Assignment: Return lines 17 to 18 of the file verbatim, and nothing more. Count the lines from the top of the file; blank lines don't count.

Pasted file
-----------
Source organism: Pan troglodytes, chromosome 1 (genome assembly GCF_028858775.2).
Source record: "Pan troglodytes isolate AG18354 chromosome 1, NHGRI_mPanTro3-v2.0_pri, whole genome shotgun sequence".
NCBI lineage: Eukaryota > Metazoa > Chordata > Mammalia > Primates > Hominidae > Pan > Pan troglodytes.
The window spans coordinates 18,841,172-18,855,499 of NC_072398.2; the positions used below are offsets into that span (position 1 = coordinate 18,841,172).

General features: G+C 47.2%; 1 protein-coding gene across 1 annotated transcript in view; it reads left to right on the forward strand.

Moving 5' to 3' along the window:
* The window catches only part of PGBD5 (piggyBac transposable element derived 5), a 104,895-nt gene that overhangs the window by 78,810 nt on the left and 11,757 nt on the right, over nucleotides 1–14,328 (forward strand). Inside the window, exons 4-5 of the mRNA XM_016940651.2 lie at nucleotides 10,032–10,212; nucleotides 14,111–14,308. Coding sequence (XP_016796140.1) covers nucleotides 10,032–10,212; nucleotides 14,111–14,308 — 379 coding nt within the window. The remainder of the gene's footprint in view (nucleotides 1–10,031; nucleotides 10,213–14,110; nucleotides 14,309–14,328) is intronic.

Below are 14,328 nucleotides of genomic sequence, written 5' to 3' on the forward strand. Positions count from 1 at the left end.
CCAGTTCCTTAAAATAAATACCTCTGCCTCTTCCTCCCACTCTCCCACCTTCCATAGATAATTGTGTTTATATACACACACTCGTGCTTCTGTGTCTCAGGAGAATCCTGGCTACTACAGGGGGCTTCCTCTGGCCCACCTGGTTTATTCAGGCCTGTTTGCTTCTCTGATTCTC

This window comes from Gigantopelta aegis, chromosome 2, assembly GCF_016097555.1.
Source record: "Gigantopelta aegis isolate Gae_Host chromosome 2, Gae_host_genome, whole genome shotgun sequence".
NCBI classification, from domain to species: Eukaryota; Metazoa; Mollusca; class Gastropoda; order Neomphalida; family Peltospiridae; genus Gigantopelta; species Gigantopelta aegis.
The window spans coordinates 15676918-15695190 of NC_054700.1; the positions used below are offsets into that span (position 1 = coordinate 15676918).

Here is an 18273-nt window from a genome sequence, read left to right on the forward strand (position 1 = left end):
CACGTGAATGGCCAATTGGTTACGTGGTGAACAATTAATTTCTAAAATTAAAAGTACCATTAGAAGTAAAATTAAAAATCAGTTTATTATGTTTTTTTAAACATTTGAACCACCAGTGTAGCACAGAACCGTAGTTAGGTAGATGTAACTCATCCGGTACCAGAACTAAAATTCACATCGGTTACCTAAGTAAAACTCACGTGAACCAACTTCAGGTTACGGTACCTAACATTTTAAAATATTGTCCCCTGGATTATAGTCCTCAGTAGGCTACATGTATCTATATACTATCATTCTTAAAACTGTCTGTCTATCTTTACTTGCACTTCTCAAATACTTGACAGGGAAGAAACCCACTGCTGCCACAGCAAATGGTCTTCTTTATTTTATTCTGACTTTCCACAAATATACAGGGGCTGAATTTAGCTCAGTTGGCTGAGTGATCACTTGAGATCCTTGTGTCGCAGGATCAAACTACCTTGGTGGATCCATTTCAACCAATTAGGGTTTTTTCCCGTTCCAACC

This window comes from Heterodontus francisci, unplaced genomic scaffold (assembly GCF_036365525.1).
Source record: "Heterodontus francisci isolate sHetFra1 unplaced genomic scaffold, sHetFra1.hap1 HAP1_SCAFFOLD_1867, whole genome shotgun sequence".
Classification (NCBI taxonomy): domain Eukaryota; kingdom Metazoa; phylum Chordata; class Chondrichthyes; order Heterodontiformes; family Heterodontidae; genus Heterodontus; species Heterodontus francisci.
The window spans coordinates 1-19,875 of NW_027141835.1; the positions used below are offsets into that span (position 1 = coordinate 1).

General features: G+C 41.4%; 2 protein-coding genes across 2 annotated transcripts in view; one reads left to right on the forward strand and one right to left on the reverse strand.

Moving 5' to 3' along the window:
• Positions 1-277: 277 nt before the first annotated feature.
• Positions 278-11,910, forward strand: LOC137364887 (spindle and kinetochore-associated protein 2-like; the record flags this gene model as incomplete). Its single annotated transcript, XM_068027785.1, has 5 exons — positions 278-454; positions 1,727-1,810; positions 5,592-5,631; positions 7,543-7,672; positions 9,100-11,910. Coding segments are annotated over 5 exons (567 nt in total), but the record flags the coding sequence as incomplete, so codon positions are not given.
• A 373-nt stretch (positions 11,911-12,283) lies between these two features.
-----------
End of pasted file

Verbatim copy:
Source record: "Heterodontus francisci isolate sHetFra1 unplaced genomic scaffold, sHetFra1.hap1 HAP1_SCAFFOLD_1867, whole genome shotgun sequence".
Classification (NCBI taxonomy): domain Eukaryota; kingdom Metazoa; phylum Chordata; class Chondrichthyes; order Heterodontiformes; family Heterodontidae; genus Heterodontus; species Heterodontus francisci.